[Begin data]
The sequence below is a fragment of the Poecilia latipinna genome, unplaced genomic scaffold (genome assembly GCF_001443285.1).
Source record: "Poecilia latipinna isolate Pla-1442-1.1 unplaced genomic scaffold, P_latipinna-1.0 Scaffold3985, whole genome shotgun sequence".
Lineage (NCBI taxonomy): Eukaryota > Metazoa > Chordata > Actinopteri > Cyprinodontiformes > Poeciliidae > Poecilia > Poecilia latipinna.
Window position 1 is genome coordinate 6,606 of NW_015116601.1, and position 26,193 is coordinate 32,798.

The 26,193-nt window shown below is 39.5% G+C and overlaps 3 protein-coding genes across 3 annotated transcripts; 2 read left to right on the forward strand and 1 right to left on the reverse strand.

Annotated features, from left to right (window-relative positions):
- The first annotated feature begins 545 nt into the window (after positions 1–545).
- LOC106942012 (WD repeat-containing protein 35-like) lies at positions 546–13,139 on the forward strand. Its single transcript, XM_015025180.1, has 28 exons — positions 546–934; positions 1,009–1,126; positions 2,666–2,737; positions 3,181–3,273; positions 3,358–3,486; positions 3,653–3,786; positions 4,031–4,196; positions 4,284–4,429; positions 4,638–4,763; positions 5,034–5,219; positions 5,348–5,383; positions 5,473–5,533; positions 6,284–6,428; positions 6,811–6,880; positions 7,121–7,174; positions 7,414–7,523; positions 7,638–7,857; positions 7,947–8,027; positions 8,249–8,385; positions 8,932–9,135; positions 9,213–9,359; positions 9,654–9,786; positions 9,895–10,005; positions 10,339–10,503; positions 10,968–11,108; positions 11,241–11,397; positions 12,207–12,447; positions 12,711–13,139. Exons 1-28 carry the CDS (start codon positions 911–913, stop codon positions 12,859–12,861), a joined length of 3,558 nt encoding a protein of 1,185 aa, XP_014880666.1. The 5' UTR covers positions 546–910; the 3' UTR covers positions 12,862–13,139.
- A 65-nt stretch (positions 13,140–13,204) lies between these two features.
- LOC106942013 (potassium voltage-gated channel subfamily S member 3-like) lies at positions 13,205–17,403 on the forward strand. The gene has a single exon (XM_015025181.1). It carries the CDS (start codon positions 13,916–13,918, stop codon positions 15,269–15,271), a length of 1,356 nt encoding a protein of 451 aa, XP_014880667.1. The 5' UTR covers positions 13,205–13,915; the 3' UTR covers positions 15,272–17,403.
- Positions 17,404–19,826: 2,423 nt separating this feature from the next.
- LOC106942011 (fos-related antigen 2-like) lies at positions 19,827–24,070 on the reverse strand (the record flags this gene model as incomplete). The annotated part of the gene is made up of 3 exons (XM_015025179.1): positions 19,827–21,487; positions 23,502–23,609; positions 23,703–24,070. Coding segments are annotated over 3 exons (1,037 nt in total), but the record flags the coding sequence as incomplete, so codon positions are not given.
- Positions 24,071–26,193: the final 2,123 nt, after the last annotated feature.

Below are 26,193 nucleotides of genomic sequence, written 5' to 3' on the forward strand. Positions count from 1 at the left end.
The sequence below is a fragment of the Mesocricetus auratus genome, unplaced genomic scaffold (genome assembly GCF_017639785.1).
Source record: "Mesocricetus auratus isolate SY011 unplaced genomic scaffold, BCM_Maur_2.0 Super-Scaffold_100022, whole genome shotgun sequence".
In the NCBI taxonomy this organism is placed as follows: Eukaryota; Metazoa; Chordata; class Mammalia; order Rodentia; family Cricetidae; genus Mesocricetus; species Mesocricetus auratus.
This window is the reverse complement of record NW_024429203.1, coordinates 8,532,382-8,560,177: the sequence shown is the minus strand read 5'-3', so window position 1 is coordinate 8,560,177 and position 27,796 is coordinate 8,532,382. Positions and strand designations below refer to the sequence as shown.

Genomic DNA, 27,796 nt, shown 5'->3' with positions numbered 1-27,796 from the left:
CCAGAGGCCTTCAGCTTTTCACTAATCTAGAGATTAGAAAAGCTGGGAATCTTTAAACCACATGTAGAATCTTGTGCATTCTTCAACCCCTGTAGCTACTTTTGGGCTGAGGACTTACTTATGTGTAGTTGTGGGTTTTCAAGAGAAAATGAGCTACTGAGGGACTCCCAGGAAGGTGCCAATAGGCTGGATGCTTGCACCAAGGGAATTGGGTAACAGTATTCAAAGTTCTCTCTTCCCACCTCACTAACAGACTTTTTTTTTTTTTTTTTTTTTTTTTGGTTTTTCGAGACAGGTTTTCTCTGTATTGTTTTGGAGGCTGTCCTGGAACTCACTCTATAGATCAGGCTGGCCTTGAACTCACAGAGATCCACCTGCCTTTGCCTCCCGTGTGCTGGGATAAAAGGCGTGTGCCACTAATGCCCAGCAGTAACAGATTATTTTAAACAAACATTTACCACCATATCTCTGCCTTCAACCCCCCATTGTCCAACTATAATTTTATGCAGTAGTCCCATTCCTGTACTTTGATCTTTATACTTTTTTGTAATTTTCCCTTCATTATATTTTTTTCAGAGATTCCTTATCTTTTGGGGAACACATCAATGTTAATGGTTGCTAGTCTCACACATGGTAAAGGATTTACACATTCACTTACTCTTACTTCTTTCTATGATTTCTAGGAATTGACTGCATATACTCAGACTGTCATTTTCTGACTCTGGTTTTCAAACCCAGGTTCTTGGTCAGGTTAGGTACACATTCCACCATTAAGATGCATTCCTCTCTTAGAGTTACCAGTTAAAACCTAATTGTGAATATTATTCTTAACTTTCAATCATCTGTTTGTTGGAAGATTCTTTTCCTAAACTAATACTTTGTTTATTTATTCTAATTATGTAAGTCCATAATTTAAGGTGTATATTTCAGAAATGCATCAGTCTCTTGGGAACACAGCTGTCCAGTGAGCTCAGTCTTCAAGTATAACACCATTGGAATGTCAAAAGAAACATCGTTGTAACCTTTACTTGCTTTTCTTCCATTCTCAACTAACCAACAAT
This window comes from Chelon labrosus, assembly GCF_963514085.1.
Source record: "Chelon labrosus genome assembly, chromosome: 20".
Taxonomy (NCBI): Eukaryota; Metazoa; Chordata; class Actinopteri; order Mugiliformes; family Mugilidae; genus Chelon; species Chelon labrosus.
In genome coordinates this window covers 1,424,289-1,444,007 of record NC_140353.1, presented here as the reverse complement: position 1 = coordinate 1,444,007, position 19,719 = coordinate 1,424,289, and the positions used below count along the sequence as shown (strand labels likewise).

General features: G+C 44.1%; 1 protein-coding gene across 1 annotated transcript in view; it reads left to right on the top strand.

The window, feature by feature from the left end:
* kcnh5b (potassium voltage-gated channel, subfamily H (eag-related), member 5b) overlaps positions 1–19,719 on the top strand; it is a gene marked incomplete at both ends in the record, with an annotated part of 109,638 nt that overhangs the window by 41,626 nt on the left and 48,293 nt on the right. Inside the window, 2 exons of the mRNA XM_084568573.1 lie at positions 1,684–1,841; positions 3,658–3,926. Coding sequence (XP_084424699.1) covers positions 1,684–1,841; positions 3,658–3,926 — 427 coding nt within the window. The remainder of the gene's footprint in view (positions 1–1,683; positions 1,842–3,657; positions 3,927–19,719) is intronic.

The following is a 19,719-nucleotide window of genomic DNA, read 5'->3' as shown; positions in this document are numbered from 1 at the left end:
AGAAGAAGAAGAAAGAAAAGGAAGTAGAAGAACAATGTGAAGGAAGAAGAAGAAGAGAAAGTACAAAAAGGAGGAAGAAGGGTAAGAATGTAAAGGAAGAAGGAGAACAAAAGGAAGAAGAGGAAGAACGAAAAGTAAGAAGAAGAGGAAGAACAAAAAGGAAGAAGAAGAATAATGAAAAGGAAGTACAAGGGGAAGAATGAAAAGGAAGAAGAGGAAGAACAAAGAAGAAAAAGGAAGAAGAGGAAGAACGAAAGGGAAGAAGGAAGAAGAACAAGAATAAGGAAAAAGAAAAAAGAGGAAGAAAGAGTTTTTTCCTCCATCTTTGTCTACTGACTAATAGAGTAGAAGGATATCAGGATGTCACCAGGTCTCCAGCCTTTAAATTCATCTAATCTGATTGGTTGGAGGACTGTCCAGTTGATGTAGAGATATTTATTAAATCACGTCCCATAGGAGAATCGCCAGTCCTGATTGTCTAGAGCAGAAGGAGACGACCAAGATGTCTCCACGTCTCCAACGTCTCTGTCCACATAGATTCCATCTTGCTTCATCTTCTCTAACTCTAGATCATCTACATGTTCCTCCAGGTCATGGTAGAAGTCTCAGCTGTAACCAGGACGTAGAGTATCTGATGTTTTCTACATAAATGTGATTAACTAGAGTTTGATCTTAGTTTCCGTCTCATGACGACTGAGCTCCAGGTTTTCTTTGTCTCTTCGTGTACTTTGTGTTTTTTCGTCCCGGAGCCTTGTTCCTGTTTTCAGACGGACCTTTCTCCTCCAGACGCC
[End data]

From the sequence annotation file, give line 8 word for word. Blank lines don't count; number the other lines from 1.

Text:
- LOC106942012 (WD repeat-containing protein 35-like) lies at positions 546–13,139 on the forward strand. Its single transcript, XM_015025180.1, has 28 exons — positions 546–934; positions 1,009–1,126; positions 2,666–2,737; positions 3,181–3,273; positions 3,358–3,486; positions 3,653–3,786; positions 4,031–4,196; positions 4,284–4,429; positions 4,638–4,763; positions 5,034–5,219; positions 5,348–5,383; positions 5,473–5,533; positions 6,284–6,428; positions 6,811–6,880; positions 7,121–7,174; positions 7,414–7,523; positions 7,638–7,857; positions 7,947–8,027; positions 8,249–8,385; positions 8,932–9,135; positions 9,213–9,359; positions 9,654–9,786; positions 9,895–10,005; positions 10,339–10,503; positions 10,968–11,108; positions 11,241–11,397; positions 12,207–12,447; positions 12,711–13,139. Exons 1-28 carry the CDS (start codon positions 911–913, stop codon positions 12,859–12,861), a joined length of 3,558 nt encoding a protein of 1,185 aa, XP_014880666.1. The 5' UTR covers positions 546–910; the 3' UTR covers positions 12,862–13,139.